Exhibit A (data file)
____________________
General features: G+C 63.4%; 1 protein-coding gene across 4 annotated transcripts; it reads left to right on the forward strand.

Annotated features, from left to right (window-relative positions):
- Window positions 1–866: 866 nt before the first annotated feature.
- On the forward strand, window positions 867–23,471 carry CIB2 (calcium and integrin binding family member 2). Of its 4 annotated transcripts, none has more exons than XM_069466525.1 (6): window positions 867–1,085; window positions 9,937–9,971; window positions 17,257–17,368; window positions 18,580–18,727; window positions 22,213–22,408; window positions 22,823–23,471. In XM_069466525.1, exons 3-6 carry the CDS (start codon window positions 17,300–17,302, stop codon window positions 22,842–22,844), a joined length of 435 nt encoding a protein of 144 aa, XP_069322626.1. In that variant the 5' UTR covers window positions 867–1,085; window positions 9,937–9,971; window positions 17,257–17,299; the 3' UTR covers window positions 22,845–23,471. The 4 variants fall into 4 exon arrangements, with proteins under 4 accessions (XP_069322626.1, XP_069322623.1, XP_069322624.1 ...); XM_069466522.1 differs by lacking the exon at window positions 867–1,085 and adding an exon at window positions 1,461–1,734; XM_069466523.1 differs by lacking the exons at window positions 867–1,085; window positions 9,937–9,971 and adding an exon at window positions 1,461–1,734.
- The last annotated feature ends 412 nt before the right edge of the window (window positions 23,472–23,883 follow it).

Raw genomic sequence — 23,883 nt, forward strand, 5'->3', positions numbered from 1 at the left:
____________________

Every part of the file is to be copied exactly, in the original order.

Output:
General features: G+C 63.4%; 1 protein-coding gene across 4 annotated transcripts; it reads left to right on the forward strand.

Annotated features, from left to right (window-relative positions):
- Window positions 1–866: 866 nt before the first annotated feature.
- On the forward strand, window positions 867–23,471 carry CIB2 (calcium and integrin binding family member 2). Of its 4 annotated transcripts, none has more exons than XM_069466525.1 (6): window positions 867–1,085; window positions 9,937–9,971; window positions 17,257–17,368; window positions 18,580–18,727; window positions 22,213–22,408; window positions 22,823–23,471. In XM_069466525.1, exons 3-6 carry the CDS (start codon window positions 17,300–17,302, stop codon window positions 22,842–22,844), a joined length of 435 nt encoding a protein of 144 aa, XP_069322626.1. In that variant the 5' UTR covers window positions 867–1,085; window positions 9,937–9,971; window positions 17,257–17,299; the 3' UTR covers window positions 22,845–23,471. The 4 variants fall into 4 exon arrangements, with proteins under 4 accessions (XP_069322626.1, XP_069322623.1, XP_069322624.1 ...); XM_069466522.1 differs by lacking the exon at window positions 867–1,085 and adding an exon at window positions 1,461–1,734; XM_069466523.1 differs by lacking the exons at window positions 867–1,085; window positions 9,937–9,971 and adding an exon at window positions 1,461–1,734.
- The last annotated feature ends 412 nt before the right edge of the window (window positions 23,472–23,883 follow it).

Raw genomic sequence — 23,883 nt, forward strand, 5'->3', positions numbered from 1 at the left: